Good to Great is one of those books I bought two years ago more because I thought I should read it than out of a true desire. And as with many things one does out of duty instead of passion, I procrastinated reading it. I finally picked it up this New Year's week deciding that I wanted to begin 2004 with a sense of growth and purpose. I wish I had not put it off. If Good to Great is one of the books you've been thinking of reading for some time, I urge you to pick it up and begin reading today.
And this recommendation from a woman who would not describe herself as a business person, but as one merely interested in the fascinating premise of the book. Researcher and bestselling author of the book Built to Last, Jim Collins starts with the premise that good is the enemy of great. Fascinating. He then goes about extensive research with a team of professionals looking at some 1,400 companies to analzye why it is that some of these companies are able to accomplish the enormous challenge of going from being good, passable, tolerable - to outstanding - and then to sustain that level of excellence. Collins settled on 11 companies, including Fannie Fae, Gillette and Walgreens among others, to see what they had in common, and he came up with six key factors.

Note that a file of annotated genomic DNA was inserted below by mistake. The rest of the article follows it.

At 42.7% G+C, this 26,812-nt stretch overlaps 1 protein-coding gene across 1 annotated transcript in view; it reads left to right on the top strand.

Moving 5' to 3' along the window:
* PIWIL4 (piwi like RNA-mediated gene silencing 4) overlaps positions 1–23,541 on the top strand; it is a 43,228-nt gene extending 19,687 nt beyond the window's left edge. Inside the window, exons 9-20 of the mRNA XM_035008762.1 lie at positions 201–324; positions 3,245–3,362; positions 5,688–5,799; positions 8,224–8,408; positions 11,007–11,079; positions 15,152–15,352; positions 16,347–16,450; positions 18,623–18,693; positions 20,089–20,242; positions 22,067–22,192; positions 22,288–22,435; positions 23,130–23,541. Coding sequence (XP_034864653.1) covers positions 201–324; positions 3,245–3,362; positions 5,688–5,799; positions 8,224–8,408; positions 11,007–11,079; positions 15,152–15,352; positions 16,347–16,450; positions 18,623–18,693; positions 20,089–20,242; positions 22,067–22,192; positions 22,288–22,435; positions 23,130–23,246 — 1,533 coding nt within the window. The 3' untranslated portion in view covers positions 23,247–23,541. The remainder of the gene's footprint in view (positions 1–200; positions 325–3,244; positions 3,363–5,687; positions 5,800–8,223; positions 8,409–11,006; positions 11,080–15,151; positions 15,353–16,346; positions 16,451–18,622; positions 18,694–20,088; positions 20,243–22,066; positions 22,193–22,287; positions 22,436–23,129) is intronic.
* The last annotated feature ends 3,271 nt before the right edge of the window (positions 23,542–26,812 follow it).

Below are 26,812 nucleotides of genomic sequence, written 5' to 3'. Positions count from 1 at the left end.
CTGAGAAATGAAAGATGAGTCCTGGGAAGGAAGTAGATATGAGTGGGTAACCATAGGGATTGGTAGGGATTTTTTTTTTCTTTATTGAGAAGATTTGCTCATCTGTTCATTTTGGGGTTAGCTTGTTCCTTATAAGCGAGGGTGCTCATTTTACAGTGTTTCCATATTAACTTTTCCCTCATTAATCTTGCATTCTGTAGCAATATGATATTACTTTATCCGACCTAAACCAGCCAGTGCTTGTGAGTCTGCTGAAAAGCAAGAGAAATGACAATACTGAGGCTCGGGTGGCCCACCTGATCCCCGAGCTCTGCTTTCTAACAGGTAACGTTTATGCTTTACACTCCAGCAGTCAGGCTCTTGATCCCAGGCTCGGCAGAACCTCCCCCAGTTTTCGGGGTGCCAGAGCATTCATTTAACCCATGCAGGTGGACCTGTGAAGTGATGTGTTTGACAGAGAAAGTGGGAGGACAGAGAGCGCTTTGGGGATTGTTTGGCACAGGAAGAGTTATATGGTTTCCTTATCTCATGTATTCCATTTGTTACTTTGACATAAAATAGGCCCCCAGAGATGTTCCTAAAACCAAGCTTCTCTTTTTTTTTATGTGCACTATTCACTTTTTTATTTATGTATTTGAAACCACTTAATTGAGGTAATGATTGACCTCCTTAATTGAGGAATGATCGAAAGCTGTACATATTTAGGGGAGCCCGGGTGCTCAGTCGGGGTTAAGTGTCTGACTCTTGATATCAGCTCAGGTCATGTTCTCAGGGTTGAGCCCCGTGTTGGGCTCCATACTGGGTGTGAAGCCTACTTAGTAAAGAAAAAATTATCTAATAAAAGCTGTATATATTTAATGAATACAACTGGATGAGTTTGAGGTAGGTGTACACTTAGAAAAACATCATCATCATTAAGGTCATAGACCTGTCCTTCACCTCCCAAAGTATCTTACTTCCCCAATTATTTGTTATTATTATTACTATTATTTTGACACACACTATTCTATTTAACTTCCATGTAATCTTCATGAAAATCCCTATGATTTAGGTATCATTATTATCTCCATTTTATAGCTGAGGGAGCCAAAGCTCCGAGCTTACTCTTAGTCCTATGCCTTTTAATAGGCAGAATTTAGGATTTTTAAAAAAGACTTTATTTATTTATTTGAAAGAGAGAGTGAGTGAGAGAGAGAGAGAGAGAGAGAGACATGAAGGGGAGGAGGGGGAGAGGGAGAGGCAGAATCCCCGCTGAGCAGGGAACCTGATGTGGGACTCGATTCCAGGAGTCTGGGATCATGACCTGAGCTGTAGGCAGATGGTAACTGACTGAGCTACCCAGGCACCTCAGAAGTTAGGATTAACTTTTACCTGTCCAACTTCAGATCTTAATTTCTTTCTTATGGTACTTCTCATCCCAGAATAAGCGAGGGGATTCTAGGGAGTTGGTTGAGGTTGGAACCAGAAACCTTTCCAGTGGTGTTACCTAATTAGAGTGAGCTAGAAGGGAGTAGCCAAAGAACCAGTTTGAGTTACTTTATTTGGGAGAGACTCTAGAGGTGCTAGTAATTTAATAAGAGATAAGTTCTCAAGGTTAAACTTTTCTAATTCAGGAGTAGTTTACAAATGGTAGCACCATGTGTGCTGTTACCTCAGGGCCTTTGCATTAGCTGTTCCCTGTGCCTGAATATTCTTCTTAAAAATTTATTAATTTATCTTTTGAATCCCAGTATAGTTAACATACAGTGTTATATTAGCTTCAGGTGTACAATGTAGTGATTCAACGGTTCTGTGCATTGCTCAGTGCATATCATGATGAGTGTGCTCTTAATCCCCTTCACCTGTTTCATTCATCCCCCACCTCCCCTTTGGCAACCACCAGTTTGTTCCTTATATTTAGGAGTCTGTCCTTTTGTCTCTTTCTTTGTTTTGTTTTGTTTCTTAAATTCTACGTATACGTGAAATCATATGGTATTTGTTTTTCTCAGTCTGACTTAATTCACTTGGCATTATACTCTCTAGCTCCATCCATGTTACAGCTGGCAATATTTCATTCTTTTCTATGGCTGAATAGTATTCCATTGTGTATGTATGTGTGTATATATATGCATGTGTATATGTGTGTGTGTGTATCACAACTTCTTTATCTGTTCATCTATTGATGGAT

One of them is what the author calls "level 5 leaders," leaders who are distinguished not by their giant charisma or egos, but by their humility and dedication. Another concept is what Collins calls "first who, then what?" These companies started by getting the right people on the bus (and the wrong people off) and only then deciding where the bus was going.
Good to Great is a fascinating study of human nature, business and what drives the human spirit to get up in the morning. If you're looking for a way to kick off your new year with a new sense of purpose and drive, I strongly recommend Jim Collins' Good to Great. On the Book Beat for KSL Newsradio 1160, I'm Amanda Dickson.